Of course, there are hundreds of buildings that could and should be included in the list – Buckingham Palace, Westminster Abbey, Houses of Parliament,  Dover Castle, The Shard, One Canada Square, the BT Tower, Hampton Court Palace, the Liver Birds Building… I could go on forever!

What about you guys? What English buildings would you put on the list? Feel free to join in our little project!

You can also find me on Twitter and Tumblr @suzie81blog

Joy in 2013 – A Photographic Review

As this is the final Weekly Photo Challenge of 2013, the theme being ‘joy,’ I thought I would make it special. I already had written a review of the year and included some of these photographs, but I thought that it would be nice to do a photographic review of my blogging year too – these photographs have been taken throughout the year after starting my blog in April, with either the subject itself or the finished photograph that has brought me joy.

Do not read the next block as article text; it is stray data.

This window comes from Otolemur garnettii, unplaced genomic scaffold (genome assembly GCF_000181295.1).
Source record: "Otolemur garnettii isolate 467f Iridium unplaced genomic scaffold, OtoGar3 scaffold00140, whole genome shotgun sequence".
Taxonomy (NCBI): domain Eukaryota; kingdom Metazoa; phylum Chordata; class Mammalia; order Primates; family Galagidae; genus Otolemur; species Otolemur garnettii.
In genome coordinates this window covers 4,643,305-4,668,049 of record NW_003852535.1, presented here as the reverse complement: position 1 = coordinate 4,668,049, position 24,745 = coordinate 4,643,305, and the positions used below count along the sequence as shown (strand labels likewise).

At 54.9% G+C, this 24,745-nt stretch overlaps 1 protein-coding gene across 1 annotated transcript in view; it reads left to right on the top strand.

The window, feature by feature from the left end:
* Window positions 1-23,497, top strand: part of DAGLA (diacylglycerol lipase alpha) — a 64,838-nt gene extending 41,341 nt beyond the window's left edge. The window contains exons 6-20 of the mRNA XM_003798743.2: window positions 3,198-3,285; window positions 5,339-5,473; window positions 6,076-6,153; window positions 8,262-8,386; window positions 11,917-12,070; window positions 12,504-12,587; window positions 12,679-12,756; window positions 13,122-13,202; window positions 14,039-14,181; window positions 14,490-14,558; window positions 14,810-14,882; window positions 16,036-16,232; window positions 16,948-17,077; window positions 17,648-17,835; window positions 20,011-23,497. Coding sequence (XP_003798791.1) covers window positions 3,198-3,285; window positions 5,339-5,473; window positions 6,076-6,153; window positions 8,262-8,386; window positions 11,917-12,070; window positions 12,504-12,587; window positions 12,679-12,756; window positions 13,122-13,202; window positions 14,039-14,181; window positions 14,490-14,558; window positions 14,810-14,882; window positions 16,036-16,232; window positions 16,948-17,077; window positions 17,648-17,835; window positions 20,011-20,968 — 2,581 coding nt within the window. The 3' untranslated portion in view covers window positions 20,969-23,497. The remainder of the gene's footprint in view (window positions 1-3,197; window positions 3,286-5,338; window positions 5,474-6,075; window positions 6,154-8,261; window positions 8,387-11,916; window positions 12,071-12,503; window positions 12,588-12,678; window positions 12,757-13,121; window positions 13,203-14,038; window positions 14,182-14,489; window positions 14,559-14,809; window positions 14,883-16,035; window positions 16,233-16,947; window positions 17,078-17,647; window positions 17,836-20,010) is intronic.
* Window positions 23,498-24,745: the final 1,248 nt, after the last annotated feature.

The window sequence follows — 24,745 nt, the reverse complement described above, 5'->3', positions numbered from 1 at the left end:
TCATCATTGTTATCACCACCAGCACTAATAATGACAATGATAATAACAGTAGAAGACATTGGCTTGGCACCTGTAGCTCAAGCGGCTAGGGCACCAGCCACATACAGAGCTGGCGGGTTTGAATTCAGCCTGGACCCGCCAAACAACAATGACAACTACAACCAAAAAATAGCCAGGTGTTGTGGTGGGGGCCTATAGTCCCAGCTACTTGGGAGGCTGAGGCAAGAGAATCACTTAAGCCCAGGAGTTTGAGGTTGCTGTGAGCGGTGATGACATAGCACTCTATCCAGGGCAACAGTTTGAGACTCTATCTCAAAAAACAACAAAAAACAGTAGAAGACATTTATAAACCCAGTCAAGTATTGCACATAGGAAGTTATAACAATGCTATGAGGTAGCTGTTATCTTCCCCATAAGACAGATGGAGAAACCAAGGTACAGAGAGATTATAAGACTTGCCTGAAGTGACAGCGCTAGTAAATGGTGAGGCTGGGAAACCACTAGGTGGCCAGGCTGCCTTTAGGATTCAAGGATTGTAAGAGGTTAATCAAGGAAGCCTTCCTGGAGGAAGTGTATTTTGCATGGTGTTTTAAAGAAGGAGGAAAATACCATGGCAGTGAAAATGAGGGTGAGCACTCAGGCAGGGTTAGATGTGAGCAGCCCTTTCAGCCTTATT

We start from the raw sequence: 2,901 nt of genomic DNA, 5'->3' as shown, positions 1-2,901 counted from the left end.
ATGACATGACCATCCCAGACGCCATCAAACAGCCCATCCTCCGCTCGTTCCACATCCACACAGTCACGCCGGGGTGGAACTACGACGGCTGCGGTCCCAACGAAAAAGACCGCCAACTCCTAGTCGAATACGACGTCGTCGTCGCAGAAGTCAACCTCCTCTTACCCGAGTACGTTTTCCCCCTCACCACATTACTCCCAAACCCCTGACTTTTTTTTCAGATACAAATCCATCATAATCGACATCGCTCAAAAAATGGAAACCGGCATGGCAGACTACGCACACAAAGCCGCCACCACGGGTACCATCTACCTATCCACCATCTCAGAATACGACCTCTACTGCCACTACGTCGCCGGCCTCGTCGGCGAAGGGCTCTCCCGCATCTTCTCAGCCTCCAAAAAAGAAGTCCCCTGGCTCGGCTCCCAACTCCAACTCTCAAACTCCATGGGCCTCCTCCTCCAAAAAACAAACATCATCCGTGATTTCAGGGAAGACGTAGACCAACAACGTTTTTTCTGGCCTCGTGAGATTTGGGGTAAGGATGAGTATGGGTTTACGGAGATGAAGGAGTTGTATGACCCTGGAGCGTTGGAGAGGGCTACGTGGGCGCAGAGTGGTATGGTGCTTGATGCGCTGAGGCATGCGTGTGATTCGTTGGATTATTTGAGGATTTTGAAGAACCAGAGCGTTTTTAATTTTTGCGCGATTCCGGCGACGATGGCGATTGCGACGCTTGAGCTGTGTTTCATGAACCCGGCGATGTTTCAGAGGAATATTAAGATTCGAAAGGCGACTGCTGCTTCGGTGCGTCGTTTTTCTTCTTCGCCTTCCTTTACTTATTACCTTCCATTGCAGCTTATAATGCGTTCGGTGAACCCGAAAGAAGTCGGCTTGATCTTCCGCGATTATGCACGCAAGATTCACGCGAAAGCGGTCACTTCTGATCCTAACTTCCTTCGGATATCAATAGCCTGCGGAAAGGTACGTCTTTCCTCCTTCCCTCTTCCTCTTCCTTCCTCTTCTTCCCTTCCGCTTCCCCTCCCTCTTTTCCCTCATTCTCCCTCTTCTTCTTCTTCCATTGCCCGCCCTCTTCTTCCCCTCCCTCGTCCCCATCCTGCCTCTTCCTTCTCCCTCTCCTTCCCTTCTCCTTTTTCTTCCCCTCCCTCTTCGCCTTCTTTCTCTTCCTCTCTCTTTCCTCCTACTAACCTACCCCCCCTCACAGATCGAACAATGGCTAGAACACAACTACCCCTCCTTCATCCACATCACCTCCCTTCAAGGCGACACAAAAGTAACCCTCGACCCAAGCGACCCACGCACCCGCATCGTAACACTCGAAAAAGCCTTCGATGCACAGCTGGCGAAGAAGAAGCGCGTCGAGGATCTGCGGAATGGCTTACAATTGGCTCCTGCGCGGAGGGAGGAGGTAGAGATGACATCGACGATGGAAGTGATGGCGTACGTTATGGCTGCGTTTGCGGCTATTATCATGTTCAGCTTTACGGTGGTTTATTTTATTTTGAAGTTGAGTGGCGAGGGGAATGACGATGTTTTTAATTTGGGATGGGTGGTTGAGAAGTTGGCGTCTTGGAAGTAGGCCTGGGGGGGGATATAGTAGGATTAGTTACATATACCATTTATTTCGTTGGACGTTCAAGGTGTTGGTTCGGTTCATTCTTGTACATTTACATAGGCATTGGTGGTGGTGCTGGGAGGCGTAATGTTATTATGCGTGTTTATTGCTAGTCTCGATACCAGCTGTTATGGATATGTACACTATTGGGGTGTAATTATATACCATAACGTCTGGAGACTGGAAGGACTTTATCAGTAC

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Wobbly surveying her territory, May

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How The Bloke and I celebrated Eurovision, May

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My sleepy little friends, May

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The start of a beautiful meal with mum, June

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The Bon Jovi stage at Villa Park, June

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The London Eye and Houses of Parliament, July

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Flats in London, July

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A side street in Birmingham, August

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A view of Birmingham from the new library, September

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A bench in the park, November

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The German Market, November

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A day in the Spa, November